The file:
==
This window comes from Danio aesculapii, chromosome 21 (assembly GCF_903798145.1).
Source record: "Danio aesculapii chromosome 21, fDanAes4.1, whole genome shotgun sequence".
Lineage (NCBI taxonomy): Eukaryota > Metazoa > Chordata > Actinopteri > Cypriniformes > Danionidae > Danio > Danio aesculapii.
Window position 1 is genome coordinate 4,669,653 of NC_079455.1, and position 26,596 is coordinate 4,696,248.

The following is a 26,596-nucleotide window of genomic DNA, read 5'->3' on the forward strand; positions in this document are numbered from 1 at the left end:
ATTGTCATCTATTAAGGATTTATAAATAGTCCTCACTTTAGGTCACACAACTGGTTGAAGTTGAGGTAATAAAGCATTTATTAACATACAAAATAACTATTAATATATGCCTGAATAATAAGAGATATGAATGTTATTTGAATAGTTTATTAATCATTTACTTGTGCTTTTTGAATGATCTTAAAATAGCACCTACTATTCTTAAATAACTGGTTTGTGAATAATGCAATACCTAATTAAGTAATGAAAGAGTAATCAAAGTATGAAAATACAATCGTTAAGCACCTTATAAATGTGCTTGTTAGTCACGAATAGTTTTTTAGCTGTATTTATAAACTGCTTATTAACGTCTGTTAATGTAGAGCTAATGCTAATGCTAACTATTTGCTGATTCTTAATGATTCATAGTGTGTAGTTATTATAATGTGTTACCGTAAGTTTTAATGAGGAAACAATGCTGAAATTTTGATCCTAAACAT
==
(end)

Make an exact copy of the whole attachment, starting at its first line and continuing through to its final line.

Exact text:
This window comes from Danio aesculapii, chromosome 21 (assembly GCF_903798145.1).
Source record: "Danio aesculapii chromosome 21, fDanAes4.1, whole genome shotgun sequence".
Lineage (NCBI taxonomy): Eukaryota > Metazoa > Chordata > Actinopteri > Cypriniformes > Danionidae > Danio > Danio aesculapii.
Window position 1 is genome coordinate 4,669,653 of NC_079455.1, and position 26,596 is coordinate 4,696,248.

The following is a 26,596-nucleotide window of genomic DNA, read 5'->3' on the forward strand; positions in this document are numbered from 1 at the left end:
ATTGTCATCTATTAAGGATTTATAAATAGTCCTCACTTTAGGTCACACAACTGGTTGAAGTTGAGGTAATAAAGCATTTATTAACATACAAAATAACTATTAATATATGCCTGAATAATAAGAGATATGAATGTTATTTGAATAGTTTATTAATCATTTACTTGTGCTTTTTGAATGATCTTAAAATAGCACCTACTATTCTTAAATAACTGGTTTGTGAATAATGCAATACCTAATTAAGTAATGAAAGAGTAATCAAAGTATGAAAATACAATCGTTAAGCACCTTATAAATGTGCTTGTTAGTCACGAATAGTTTTTTAGCTGTATTTATAAACTGCTTATTAACGTCTGTTAATGTAGAGCTAATGCTAATGCTAACTATTTGCTGATTCTTAATGATTCATAGTGTGTAGTTATTATAATGTGTTACCGTAAGTTTTAATGAGGAAACAATGCTGAAATTTTGATCCTAAACAT